Three days later on Good Friday I left the city from Central Station where Peckham’s is an old-fashioned grocer’s selling cheeses, chocolates, wines, salads, cakes, fruit and flowers. Travelling through the Borders we saw a vivid double rainbow against a black and slate sky. I changed at Lancaster, on the west line, and joined what must have been the oldest train still in service in England. We stopped at Carnforth, where they filmed Brief Encounter and where, I understand, there are plans to restore the rather dilapidated station, and then at every other place with more than twelve houses between Carnforth and Leeds. Still, in the evening light the Limestone Dales looked lovely despite the rain.
My fourteen year old son went to Greece with his school just before Easter, his first holiday without mum and dad. One of those rites of passage. Clearly he enjoyed it hugely but it did teach him that life is not always as comfortable as it is at home. At home, I’m glad to say, he’s never known an ants’ nest under the lavatory. At one point there were 56 boys accommodated in eight rooms. He returned exhausted, having lost the brace for his teeth somewhere. So at least he left an impression on Greece. (Sorry). Perhaps we shall now be taken a bit less for granted. And perhaps not.
Easter Tuesday, since we were young and single, has been Bob’s Day Out. For 25 years Bob has organised a trip to the Dales. Usually this has been the Limestone Dales but this year we went to an area off the Harrogate-Ripon road not far from Fountains Abbey. From South Stainley we walked over the hill to Burton Leonard and then across the fields to Brearton. There had been heavy rain – the Stray in Harrogate was flooded – and the becks were swollen and the fields under water. But the bluebells, the cowslips and, best of all, the primroses were beautiful. Again, last week at Castle Howard, Vanburgh’s masterpiece, the woods were carpeted with primroses. It was Disraeli’s favourite flower. When he died in 1881 Queen Victoria sent a wreath of primroses to his funeral. The date of his death, 19 April, became Primrose Day.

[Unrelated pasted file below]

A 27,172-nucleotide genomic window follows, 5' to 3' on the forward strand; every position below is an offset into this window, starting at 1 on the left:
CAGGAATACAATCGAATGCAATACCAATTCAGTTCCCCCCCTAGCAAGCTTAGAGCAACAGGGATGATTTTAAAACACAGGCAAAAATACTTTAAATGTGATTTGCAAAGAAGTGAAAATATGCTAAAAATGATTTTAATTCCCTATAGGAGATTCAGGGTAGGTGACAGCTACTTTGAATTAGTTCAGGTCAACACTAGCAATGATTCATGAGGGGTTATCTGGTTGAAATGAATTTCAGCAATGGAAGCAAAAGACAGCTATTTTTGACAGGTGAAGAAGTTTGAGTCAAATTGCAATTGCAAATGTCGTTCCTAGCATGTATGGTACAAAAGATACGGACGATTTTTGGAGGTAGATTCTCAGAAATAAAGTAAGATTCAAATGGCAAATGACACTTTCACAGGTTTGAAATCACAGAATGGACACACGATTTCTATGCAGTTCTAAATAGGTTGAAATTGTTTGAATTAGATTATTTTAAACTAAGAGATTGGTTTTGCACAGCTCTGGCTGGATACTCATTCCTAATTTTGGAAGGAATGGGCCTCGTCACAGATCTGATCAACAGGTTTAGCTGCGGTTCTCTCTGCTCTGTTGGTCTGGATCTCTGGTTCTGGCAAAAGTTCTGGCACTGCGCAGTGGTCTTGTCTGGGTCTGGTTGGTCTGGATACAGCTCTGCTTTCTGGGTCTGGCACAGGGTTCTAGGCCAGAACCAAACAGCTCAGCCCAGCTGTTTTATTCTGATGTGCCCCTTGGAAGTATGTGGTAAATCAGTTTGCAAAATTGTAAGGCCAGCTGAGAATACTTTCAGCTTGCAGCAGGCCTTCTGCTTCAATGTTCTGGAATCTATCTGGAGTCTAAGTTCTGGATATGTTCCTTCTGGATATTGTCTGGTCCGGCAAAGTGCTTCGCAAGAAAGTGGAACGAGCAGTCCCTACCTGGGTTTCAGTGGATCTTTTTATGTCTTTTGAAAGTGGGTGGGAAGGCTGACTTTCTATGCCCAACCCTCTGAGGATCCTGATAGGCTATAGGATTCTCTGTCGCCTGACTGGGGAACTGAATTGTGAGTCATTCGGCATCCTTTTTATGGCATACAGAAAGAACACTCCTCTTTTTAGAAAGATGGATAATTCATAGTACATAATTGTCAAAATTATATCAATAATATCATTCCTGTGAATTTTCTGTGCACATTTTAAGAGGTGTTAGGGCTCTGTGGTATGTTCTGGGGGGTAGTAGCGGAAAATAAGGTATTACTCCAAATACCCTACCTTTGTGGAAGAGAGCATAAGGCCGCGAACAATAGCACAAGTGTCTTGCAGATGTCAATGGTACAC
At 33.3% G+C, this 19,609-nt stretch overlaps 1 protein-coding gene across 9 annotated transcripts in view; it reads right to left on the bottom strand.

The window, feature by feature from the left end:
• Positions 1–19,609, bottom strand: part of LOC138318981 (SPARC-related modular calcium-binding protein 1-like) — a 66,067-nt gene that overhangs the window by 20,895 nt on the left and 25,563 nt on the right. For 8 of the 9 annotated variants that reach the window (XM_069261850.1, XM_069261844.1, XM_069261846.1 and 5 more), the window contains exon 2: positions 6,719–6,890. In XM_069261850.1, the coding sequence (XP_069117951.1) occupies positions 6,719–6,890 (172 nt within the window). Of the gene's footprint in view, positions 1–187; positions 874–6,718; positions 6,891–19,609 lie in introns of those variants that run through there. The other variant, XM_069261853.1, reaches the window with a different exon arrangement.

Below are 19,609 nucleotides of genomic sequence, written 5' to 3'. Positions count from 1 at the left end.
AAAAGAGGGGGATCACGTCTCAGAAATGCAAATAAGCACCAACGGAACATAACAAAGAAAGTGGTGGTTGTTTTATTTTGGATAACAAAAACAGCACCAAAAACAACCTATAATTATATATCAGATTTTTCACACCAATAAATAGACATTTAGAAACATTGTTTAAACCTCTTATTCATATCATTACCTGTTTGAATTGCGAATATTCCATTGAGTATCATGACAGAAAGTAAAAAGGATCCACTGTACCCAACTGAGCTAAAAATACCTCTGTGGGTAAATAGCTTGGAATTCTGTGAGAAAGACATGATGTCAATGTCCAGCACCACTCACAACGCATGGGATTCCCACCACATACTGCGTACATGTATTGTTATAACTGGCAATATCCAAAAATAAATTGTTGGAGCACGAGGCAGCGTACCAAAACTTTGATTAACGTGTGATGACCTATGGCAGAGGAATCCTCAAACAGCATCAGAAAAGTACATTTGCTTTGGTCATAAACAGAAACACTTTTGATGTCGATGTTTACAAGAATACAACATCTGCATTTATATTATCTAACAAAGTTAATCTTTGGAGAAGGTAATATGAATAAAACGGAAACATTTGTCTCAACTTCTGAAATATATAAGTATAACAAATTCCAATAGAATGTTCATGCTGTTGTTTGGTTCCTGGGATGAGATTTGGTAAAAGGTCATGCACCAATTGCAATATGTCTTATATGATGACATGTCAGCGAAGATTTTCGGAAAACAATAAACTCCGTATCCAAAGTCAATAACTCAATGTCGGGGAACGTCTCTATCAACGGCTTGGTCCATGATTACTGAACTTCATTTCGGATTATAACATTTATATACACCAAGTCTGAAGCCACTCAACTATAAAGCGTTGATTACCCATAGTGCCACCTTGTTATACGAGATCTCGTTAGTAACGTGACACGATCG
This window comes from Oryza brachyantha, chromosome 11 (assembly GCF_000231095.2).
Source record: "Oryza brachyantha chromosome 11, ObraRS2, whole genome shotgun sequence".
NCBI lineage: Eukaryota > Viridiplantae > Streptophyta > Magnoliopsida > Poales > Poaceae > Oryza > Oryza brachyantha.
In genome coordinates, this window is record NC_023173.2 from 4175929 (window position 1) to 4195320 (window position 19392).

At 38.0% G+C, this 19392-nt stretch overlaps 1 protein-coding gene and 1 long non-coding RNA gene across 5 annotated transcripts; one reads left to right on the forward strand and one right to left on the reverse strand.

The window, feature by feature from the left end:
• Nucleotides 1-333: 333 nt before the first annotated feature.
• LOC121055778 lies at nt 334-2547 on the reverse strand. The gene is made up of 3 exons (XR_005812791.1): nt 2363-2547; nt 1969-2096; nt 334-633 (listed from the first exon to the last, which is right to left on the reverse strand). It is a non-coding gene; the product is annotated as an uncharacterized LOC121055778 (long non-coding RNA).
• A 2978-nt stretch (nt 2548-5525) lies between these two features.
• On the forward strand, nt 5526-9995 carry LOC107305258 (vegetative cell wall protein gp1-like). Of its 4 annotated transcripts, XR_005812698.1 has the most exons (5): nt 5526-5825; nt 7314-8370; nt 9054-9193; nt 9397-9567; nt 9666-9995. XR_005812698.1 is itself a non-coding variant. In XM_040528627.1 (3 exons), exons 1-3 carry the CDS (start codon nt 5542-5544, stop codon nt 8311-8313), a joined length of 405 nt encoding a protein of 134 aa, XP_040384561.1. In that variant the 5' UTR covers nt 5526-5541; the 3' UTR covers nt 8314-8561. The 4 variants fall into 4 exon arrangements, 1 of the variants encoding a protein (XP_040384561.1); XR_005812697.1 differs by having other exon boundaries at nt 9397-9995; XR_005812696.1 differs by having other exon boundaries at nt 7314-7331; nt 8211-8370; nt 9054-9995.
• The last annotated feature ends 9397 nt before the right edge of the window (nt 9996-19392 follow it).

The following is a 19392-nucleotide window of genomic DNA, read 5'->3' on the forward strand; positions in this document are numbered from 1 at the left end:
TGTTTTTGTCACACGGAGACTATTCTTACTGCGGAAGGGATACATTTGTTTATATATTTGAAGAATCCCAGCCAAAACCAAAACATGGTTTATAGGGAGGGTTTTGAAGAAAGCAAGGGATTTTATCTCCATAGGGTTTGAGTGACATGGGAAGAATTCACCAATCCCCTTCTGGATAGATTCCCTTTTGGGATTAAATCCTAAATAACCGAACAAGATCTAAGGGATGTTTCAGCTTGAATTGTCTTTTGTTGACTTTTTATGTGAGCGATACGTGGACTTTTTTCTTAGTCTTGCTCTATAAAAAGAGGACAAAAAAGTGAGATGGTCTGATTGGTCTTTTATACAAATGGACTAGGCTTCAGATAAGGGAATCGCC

Bluebell wood near Otley
We had lunch at the Malt Shovel at Brearton in a thunderstorm. Though we were four families and four dogs and rather wet we were made very welcome. The food was excellent. It was the best treacle tart I’ve ever had. Leeds United have had a good season. At Christmas they were top of the Premier League but they’ve slipped a little since. Behind the bar was a notice inviting us to join Leeds United’s end of season celebrations at www.falsedawn.co.uk.!
The first week of May is a lovely time of year. The leaves are that fresh bright green rather than the tired dirty green they’ll be by August. The blossom is abundant and fragrances hang in the still evening air. The light evenings make the day seem so much longer. Despite the wettest April since records began (three times the average), Yorkshire looks wonderful this sunny spring morning.
I’m afraid the local papers cannot match the competitions in the national press. In the Yorkshire Post on Saturday was an opportunity to win a week-end in, wait for it, Manchester. I didn’t enter. I’m working there this week.